Criminal Justice Reform: Among the many reasons to fear increased immigration is the fact that such immigration includes robbers, rapists, drug dealers, terrorists, murderers… our cities are plagued with gangs, many of them offshoots of Mexican and other foreign drug cartels. We rightly fear opening our borders when so many of those we allow in turn out to be criminals – and sometimes, as in the cases of the 9-11 “pilots” and the Boston bombers, mass-murdering terrorists.
We must therefore begin immigration reform with a reform of our criminal justice system… an end to the technicality acquittals and lack of prosecution that have turned our police stations into revolving doors. Our system doesn’t have a problem catching criminals; our police risk their lives to catch them, and then the system lets them go. We need aggressive prosecution, serious sentencing, and a return to the use of capital punishment for the violent rapists, drug dealers, brawlers, muggers, store robbers, gang recruiters and murderers who fill our prisons and bleed our resources.
Healthcare Reform: Also among the reasons to fear increased immigration is the fact that the provision of services for non-paying immigrants has caused the bankruptcy of countless hospitals and clinics all over the country, but especially along the southern border.
Advocates of the current “reform” package claim that citizenship will solve this problem, but that’s a bald-faced lie, as it would only enable hospitals to know the names of the people who can’t pay, not enable them to pay. Economic advances for these patients are far more important to our healthcare system (and to these indigent subjects of the discussion themselves as well), than the question of whether their Social Security Numbers are real or fake. All citizenship will do on its own is to place the economic burden for their care on already-bankrupt state and federal healthcare programs.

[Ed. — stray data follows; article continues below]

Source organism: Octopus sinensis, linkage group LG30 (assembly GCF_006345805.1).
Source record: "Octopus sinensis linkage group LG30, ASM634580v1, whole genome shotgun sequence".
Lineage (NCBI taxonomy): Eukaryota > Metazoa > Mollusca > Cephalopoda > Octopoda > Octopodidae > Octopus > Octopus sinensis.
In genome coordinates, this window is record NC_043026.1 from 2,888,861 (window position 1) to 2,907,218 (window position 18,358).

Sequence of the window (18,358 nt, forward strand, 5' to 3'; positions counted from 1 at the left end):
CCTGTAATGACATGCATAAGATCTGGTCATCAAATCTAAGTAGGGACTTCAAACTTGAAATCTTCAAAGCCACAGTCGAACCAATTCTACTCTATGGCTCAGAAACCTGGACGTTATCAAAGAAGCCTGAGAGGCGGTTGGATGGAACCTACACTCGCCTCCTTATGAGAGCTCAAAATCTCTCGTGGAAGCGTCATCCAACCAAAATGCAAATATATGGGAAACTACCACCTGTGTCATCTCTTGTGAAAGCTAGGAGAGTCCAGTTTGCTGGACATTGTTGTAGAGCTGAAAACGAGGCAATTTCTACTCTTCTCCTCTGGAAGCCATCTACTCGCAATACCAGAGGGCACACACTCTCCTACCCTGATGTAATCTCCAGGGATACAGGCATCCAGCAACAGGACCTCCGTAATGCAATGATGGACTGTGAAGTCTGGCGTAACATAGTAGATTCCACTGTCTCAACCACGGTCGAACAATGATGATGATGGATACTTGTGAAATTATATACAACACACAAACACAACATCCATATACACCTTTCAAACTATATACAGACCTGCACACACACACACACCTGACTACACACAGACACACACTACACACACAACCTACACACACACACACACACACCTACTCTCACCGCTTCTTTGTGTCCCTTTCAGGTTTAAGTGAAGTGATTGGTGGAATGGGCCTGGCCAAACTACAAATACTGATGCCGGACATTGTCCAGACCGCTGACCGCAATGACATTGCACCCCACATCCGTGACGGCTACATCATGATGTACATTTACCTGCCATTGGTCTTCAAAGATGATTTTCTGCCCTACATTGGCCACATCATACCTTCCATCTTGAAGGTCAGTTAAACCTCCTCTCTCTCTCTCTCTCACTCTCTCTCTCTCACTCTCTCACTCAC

Immigration reform must therefore begin with a path to economic independence for the poor, as detailed above, and with the overthrow of Obamacare, a program specifically designed to bankrupt the healthcare sector by funding tens of millions more patients from the government purse.
Education Reform: Our school system is worse than broken. While our nation still has many good schools and colleges, the funding system for them is warped beyond recognition, and the multicultural approach driving them is almost entirely destructive.
Every justification for the government takeover of education – once an entirely private sector affair – in the 19th and early 20th century was based on the theory that it would help assimilate the students into a shared American culture, and provide a net economic benefit by turning students into more productive members of society. The idea was that they would become both better Americans in general and better taxpayers in specific; they would be more informed voters on Election Day, and more productive taxpayers on payday.